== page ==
Arsene Wenger has been given a three-match touchline ban for his comments to Mike Dean after the official robbed Arsenal of all three points at the Hawthornes.

The manager has also been fined £40k after admitting that his “language and behaviour was abusive, improper and questioned the integrity of the match referee”.

Wenger will serve his ban during Arsenal’s games against Nottingham Forest (FA Cup), Chelsea (Carabao Cup semi-final first leg) and Bournemouth (Premier League).  All games are away from home.

The Telegraph said that that the Gunners were trying to fast-track the process so the manager could serve his punishment quickly. Arsenal finalised their response on Thursday night, so a commission could meet on Friday, even though Wenger didn’t need to respond until Tuesday.

The Arsenal manager has, of course, had touchline bans before.

Earlier this year, the FA gave him a four-match ban and a £25,000 fine for misconduct.

In all his 21 years with the Gunners, Wenger has never had a stadium ban. The press speculated wildly again that this could be the outcome for Wenger but, unfortunately for them, they will have to continue waiting.

What’s the difference between a stadium ban and a touchline ban?

A touchline ban means a manager can’t sit on the bench.

However, they can still attend the game. They’re also allowed to get involved in pre-match preparations, and communicate with staff over the phone. The rules are slightly different with UEFA, and Wenger got in trouble in 2011 for communicating with the bench via phone.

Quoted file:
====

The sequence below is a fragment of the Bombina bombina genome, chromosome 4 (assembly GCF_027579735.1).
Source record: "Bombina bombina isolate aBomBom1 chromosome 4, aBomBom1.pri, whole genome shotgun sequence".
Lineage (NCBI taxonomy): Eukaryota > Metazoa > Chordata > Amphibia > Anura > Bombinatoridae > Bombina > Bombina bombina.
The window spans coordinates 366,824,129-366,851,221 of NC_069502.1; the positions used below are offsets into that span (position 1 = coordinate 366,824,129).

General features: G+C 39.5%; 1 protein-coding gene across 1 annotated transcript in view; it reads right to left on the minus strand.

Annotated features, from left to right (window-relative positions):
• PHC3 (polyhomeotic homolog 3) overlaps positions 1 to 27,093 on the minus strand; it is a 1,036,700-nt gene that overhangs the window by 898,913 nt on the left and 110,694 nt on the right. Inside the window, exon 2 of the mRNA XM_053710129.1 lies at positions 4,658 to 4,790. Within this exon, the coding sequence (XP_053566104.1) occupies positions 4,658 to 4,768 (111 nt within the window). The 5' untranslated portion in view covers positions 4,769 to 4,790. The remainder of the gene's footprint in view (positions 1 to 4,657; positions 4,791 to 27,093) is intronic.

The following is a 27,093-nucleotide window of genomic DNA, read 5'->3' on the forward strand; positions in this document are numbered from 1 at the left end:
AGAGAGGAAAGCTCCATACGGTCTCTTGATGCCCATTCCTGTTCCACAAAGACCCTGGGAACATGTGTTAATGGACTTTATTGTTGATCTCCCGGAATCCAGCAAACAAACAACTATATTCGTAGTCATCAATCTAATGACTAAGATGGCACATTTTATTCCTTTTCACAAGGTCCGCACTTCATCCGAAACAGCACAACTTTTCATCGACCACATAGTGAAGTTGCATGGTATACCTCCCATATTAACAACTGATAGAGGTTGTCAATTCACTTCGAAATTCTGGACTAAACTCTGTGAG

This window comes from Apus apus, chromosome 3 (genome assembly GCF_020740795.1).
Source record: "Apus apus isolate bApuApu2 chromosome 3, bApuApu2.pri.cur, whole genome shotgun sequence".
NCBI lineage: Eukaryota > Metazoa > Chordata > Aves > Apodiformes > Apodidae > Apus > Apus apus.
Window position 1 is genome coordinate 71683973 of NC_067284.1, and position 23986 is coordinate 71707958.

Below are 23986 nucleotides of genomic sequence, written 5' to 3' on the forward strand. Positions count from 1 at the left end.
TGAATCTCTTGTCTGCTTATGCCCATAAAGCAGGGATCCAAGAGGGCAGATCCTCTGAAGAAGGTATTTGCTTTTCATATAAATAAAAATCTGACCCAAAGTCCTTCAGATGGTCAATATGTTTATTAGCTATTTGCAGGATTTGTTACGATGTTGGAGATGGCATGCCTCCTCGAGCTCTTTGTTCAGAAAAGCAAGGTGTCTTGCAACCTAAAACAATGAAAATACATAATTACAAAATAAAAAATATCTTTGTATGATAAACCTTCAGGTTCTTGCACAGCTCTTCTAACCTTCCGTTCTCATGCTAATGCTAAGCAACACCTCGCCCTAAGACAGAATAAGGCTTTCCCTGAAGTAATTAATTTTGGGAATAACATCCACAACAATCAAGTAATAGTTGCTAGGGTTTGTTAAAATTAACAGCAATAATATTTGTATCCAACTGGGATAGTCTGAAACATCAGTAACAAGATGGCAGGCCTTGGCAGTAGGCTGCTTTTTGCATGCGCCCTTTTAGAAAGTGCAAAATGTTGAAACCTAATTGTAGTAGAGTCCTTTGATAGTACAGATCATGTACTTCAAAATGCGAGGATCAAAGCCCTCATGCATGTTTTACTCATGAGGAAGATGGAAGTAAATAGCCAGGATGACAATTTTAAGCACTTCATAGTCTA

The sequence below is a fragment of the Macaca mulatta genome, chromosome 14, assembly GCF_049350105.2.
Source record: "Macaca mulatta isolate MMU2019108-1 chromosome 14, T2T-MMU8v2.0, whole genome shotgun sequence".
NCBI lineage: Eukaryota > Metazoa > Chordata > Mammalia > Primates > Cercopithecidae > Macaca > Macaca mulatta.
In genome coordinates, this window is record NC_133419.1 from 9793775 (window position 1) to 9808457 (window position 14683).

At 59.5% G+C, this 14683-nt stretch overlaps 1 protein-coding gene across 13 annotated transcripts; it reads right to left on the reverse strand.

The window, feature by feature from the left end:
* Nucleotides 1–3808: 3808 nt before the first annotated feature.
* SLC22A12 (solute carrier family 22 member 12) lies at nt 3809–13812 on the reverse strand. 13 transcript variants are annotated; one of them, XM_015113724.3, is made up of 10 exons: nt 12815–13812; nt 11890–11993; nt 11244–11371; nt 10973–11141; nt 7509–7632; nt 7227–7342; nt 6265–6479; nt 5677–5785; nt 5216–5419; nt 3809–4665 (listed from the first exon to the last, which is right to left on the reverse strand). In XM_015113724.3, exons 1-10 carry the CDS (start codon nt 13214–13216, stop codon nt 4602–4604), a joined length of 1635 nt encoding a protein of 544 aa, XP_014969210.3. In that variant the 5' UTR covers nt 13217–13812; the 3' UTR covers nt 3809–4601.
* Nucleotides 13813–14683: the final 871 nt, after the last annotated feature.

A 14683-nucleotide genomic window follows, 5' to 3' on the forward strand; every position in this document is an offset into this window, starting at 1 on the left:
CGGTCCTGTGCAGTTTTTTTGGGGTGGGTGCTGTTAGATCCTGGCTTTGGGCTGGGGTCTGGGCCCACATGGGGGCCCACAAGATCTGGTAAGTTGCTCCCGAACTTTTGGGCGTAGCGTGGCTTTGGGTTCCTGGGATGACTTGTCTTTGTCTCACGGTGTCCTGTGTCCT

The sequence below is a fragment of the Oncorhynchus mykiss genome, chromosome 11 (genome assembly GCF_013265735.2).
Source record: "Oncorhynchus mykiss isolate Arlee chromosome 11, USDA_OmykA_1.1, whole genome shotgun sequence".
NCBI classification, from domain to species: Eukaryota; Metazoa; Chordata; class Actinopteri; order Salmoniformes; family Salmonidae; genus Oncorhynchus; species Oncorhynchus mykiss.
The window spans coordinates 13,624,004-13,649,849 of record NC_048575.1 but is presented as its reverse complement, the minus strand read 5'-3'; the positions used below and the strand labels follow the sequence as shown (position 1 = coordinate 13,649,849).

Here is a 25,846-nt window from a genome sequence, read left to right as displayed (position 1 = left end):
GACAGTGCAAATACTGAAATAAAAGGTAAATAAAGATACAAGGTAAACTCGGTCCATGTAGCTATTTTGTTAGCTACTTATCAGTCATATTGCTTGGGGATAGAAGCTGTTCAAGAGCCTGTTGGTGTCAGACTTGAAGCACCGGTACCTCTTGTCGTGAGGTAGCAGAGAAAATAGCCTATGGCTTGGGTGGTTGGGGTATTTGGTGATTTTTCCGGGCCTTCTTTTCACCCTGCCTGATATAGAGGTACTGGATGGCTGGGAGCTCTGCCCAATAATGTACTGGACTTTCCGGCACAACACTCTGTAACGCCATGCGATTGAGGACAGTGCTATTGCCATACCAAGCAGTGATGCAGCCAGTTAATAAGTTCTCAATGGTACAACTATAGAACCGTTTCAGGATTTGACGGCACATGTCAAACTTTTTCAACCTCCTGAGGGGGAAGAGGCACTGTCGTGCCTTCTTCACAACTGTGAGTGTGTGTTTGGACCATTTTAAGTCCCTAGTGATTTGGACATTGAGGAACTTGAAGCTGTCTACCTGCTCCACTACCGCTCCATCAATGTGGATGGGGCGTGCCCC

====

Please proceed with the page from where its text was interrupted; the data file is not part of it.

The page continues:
The FA rules explicitly state that you “may communicate with others within the dug-out” but “only by means of either a telephone or with the use of a ‘runner'”.

A stadium ban is much more strict.

A manager with a stadium ban can’t enter the ground before, during or after the game.

They also can’t communicate with staff during the game (so no half-time Skype session).

They can’t even help with setup on match day.

For example, putting the nets up before a game would be a breach of the ban. Unlike with a touchline ban, Steve Bould would have to take over the tactical side in its entirety on the day.

Arsene Wenger joked in his pre-Nottingham Forest press conference that he might visit Liberian President-elect George Weah’s if he’s suspended.